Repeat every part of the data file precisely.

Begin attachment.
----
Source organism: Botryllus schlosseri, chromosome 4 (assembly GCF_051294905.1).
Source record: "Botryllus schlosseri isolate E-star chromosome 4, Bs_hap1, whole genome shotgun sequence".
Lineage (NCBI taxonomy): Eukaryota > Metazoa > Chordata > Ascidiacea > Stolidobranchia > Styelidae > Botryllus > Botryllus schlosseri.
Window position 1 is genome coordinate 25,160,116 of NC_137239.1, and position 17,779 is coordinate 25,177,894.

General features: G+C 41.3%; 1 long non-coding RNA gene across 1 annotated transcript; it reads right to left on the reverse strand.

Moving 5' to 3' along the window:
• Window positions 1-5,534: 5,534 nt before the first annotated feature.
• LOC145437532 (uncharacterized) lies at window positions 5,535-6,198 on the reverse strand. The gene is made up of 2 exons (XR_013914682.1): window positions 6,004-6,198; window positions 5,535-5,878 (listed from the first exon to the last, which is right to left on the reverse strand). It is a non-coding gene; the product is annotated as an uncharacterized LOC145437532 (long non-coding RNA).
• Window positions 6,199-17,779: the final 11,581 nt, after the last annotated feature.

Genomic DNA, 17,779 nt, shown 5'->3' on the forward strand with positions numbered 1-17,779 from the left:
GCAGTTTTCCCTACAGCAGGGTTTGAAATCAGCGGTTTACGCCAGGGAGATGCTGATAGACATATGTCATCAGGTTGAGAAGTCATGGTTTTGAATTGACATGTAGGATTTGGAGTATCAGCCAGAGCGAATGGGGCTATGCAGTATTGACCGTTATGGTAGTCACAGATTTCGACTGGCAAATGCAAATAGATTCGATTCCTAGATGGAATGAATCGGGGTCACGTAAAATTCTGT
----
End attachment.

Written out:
Source organism: Botryllus schlosseri, chromosome 4 (assembly GCF_051294905.1).
Source record: "Botryllus schlosseri isolate E-star chromosome 4, Bs_hap1, whole genome shotgun sequence".
Lineage (NCBI taxonomy): Eukaryota > Metazoa > Chordata > Ascidiacea > Stolidobranchia > Styelidae > Botryllus > Botryllus schlosseri.
Window position 1 is genome coordinate 25,160,116 of NC_137239.1, and position 17,779 is coordinate 25,177,894.

General features: G+C 41.3%; 1 long non-coding RNA gene across 1 annotated transcript; it reads right to left on the reverse strand.

Moving 5' to 3' along the window:
• Window positions 1-5,534: 5,534 nt before the first annotated feature.
• LOC145437532 (uncharacterized) lies at window positions 5,535-6,198 on the reverse strand. The gene is made up of 2 exons (XR_013914682.1): window positions 6,004-6,198; window positions 5,535-5,878 (listed from the first exon to the last, which is right to left on the reverse strand). It is a non-coding gene; the product is annotated as an uncharacterized LOC145437532 (long non-coding RNA).
• Window positions 6,199-17,779: the final 11,581 nt, after the last annotated feature.

Genomic DNA, 17,779 nt, shown 5'->3' on the forward strand with positions numbered 1-17,779 from the left:
GCAGTTTTCCCTACAGCAGGGTTTGAAATCAGCGGTTTACGCCAGGGAGATGCTGATAGACATATGTCATCAGGTTGAGAAGTCATGGTTTTGAATTGACATGTAGGATTTGGAGTATCAGCCAGAGCGAATGGGGCTATGCAGTATTGACCGTTATGGTAGTCACAGATTTCGACTGGCAAATGCAAATAGATTCGATTCCTAGATGGAATGAATCGGGGTCACGTAAAATTCTGT